(Another post that has sat as an unfinished thought for months – so rather than finish it, here it is)
As some readers know, I’m buried in an avalanche of work trying to make a formerly historic house/decorative arts museum into something that feels and operates like part of the 21st century. Inevitably this means turning a museum often described as a ‘sleepy hidden treasure’ into something that is visibly more interactive, welcoming, and playful.
However a small group of influential people want museums to be their sanctuary from the outside world, its noise, its people, and its relentlessness.
I can understand this.
Living and working in New York, even the idea of silence is seductive. This isn’t a new desire – but it has gotten more air than usual with concerns about technology, interactivity and participation in museums getting uncomfortably caught up with discussions about ‘new audiences’.
In the tradition of design ideation – let’s reverse the problem.
So for the small group of the museum public who want museums to be their quiet sanctuary, we provide The Contemplator – in the vein of Hugo Gernsback’s ‘Isolator’. A helmet that fits comfortably and provides a focussed field of vision limiting the visual interference of ‘other visitors’. Instead of the audio of an audio guide, a calming white noise generator is provided with noise cancelling headphones to return the sensation of silence to the museum visit.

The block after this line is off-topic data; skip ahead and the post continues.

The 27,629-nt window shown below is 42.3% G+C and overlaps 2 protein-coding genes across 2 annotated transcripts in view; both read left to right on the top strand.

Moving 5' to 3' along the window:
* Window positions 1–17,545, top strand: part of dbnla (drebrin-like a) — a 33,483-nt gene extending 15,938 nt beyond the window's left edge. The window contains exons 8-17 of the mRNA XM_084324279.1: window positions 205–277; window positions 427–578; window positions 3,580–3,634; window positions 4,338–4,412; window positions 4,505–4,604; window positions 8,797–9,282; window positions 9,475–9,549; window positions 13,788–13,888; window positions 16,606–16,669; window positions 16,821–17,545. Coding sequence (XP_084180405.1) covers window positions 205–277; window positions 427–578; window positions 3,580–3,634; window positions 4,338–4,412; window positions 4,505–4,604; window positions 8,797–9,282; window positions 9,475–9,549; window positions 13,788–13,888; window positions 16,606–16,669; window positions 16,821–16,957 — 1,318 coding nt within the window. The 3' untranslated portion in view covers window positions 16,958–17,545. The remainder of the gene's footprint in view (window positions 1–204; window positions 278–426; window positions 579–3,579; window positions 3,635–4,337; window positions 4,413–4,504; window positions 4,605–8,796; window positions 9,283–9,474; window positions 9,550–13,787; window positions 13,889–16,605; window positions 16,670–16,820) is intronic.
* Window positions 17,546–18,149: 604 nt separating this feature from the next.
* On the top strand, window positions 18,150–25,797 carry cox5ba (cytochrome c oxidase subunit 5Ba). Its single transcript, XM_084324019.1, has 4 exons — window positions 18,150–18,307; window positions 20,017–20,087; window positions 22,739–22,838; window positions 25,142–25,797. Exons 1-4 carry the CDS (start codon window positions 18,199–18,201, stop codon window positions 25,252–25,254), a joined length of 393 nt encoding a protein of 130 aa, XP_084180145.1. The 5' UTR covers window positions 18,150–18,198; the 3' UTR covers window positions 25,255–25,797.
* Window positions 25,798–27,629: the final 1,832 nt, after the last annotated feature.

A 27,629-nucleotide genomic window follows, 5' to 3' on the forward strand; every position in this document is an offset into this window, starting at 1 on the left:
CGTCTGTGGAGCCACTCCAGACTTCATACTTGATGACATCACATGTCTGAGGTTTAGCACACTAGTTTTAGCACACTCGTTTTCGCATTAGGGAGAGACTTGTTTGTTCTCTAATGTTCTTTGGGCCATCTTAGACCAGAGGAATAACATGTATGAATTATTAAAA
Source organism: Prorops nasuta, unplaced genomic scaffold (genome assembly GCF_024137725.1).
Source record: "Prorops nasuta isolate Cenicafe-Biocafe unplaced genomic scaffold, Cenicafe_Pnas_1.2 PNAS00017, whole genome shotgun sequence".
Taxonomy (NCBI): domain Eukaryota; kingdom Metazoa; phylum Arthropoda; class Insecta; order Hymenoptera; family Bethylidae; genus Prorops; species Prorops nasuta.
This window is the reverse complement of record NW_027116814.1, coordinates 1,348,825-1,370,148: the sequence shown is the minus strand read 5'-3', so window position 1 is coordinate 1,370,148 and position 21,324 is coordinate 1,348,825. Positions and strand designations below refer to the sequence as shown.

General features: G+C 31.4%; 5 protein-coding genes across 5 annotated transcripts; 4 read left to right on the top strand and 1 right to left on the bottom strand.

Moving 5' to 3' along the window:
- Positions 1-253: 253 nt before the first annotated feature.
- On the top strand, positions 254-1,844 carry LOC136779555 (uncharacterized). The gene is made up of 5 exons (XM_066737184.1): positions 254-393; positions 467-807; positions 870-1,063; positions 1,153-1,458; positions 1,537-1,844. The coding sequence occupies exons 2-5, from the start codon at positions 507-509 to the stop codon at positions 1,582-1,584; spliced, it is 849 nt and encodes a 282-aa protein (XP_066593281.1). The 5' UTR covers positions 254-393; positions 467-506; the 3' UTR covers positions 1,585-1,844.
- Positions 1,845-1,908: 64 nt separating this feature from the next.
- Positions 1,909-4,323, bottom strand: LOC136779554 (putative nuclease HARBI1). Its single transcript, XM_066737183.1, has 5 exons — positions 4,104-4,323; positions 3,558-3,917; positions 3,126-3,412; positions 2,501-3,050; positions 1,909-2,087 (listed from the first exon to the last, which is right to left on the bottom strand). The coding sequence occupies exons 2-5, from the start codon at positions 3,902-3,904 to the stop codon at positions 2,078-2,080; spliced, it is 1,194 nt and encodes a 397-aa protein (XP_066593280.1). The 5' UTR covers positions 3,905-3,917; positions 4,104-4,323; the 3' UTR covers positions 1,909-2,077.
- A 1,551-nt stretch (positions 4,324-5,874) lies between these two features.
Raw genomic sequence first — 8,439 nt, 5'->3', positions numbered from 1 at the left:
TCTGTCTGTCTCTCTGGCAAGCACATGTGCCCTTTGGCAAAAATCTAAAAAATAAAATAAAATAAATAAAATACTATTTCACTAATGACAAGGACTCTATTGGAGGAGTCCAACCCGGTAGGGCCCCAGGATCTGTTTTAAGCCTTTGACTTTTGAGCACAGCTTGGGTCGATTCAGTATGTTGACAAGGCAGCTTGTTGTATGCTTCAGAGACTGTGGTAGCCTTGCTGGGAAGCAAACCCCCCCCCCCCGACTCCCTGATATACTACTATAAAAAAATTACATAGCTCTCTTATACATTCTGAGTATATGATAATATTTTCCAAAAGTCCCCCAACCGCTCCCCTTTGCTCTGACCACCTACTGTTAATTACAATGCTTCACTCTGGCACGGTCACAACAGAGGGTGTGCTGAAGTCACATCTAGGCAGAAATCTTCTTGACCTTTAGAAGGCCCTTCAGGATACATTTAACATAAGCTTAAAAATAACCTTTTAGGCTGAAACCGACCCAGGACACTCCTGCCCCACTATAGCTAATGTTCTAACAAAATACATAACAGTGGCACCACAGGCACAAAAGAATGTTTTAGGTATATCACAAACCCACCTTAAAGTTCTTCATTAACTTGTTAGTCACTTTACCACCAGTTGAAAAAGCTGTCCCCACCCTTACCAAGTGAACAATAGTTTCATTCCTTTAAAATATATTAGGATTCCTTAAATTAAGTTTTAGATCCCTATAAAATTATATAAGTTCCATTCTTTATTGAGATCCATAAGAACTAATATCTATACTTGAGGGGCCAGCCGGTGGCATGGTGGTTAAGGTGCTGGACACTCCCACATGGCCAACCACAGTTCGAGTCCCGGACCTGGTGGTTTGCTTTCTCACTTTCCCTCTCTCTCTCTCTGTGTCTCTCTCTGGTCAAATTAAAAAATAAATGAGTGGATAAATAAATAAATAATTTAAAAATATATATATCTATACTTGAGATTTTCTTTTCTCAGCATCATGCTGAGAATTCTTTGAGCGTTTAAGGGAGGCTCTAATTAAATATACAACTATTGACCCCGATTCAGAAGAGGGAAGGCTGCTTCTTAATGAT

What would it feel like for those who wish museums to be quiet and empty to be the ones who are forced to adapt?
The best dystopian science fiction often presents the future as dirty, noisy, and crowded. Perhaps the ‘contemplative museum visit’ is not yet the equivalent of the ‘disruptive’ upper crust car rental Ian Bogost rails against – “it’s not car rental that sucks, but dealing with the everyman, being in his presence, even knowing he exists” – so let’s try to keep our increasingly diverse audiences happily co-existing.
Maybe this is already being prototyped in a museum lab near you? Now that’d be fun.